A batch of these tracks are transferred to disk and then displayed. The three views of a track are displayed side by side, and by means of the light buttons the operator selects which views require attention. With a single view on the screen, the operator either deletes some of the original master points, or causes a simple filtering of the track guided by points selected with the light-pen. New master points are displayed and can be accepted or changed. When satisfactory the coordinates of the new points are written to disk.
Figure 95. Selected events shown on a computer controlled display. By means of a light-pen the operator controls the selection and accurate measurement of bubble chamber events.
Over 100,000 track views have been displayed and patched up, corresponding to 20,000 failed events from anti-proton and K- film in the CERN 2 metre chamber. Measuring rate is about 100 tracks per hour, and the display is operated up to 10 hours daily. Of the bad events (which are about 20% of the total measured by HPD) between 50% and 75% are subsequently successful, the remainder being mostly very faint tracks or bad roads.
A film has been made of the patch-up system in action, and has been shown at the 1969 HPD meeting at Amsterdam where it was well received. Copies of the film have been borrowed by CERN, Dubna (USSR) and Argonne (USA). A set of programs is being written for patch-up of events measured under minimum guidance where only the vertex of an event is pre-digitized.
A similar system of programs is under development for patch-up of failed events from the CYCLOPS spark-chamber film device, where the tracks are straight and the problem is one of recognising tracks in two views by means of the spark structure. The spark co-ordinates and widths are displayed for the two views and by means of the light-pen, the operator can redefine end-points and correlate pairs of tracks.
Remote Link to Nimrod Experimental Area
Attached to the DDP-224 is a parallel data communications link which allows data collected by small computers in the Nimrod experiments halls to be transfered into the 360/75 via the DDP-224 (the distance is some 300 metres). Up to five computers can be multiplexed on to the link. During the year the main users of the facility have been the University College group collecting data for the K8 experiment. Data for the experiment was collected by a PDP8 and written to magnetic tape. During 'beam-off' times on Nimrod the data on the tapes was transferred via the link to the 360/75. The data was checked and partially analysed and then written to tape in compressed form. In all some 100 magnetic tapes containing some 4 million events were transferred via the link for this experiment.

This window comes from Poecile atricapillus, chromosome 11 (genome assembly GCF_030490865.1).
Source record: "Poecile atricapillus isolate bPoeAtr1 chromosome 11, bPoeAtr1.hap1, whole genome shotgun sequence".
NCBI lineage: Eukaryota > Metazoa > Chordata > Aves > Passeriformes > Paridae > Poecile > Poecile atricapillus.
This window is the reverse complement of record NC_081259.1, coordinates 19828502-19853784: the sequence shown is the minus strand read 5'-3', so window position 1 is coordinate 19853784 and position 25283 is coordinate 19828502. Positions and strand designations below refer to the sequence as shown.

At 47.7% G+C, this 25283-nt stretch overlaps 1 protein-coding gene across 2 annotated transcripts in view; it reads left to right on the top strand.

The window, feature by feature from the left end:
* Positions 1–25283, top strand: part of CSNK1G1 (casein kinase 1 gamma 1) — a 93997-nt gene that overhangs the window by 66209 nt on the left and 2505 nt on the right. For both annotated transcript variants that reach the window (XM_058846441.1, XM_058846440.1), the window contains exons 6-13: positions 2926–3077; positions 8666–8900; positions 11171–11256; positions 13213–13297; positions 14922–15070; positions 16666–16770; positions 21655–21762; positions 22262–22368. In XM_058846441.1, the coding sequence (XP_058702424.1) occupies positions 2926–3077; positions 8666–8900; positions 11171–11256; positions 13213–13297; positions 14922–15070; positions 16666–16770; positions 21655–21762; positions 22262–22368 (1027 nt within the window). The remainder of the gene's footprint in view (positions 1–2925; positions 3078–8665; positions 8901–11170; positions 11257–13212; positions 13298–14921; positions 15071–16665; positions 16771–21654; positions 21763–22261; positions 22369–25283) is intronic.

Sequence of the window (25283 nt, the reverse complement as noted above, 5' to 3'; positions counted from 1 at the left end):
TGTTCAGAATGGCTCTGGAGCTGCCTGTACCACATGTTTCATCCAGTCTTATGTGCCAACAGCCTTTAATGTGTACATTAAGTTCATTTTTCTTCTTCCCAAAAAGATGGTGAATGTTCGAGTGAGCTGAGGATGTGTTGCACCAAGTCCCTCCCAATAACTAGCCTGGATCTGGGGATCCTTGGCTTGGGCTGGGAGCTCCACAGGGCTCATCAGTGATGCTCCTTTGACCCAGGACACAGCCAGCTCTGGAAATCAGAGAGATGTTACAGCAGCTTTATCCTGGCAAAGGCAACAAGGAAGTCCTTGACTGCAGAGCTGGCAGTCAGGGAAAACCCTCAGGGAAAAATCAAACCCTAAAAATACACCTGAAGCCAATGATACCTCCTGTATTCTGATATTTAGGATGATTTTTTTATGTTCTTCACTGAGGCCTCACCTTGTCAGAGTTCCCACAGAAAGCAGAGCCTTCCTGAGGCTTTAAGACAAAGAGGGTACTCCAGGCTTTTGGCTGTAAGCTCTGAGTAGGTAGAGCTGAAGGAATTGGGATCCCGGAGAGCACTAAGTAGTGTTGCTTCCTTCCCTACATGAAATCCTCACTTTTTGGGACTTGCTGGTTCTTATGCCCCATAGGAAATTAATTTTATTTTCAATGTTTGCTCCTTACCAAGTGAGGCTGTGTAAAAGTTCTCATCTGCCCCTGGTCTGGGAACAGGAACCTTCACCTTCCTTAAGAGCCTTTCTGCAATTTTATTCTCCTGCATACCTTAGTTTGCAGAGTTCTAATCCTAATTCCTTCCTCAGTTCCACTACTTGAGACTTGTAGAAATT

On-line Rough Digitizer System
The rough digitizer system which provides guidance measurements for the HPD system is now operational using six machines. Three of these are D-Mac and three Rutherford Laboratory IPD co-ordinate measuring tables. These are all connected to an IBM 1130 computer and data is collected in the computer, checked and then stored on a disk store. At a later stage this data is transferred to disk storage on the IBM 360/75 via an electronic data link. Usually this transfer of data takes place once a day and when sufficient data from a particular roll of film has been collected for HPD a further merging program takes the data from the 360 disk and puts it on to magnetic tape in a form ready for HPD programs.
The system is operated continuously for 124 hours a week and produces some 3-4000 events in that time. To increase the output a further six machines using Mangio Spago digitizers have been built and the electronics connecting those to the 1130 computer is currently being commissioned.
A supervisor program for the 1130 has been developed to allow the overlapped operation of all the devices and to sort data into a form suitable for data checking programs; since this is now operating satisfactorily it is being extended to handle up to 15 devices.
Data checking programs have been interfaced to the supervisor and, in the first phase checking has been limited to logical and format errors. Operators are informed of any errors via a typewriter which is supplied to each measuring station. Further co-ordinate dependent checks are being developed to improve the quality of the data and a system for the on-line calibration of machines is currently being devised.
The Track Analysis Maintenance Section of Engineering Division is now responsible for all the machines used in the measurement of bubble and spark chamber film. An additional 11 machines (of 3 different types) used for spark chamber films have been taken over for maintenance and for the incorporation of new digitizing systems. Machines for bubble chamber film now number 19 (8 different types) with the addition of 4 three channel projector machines using a modified Mangio Spago digitizing system connected on-line to the IBM 1130 computer. 2 Vanguard three channel machines are on order, and 2 Duff machines have been transferred to Durham University.
The scanning and rough digitizing machines are now housed in a suite of adjacent laboratories, with the workshop in close proximity. These changes have enabled reliability and throughput to be increased, as required by the gradual introduction of 24 hour scanning.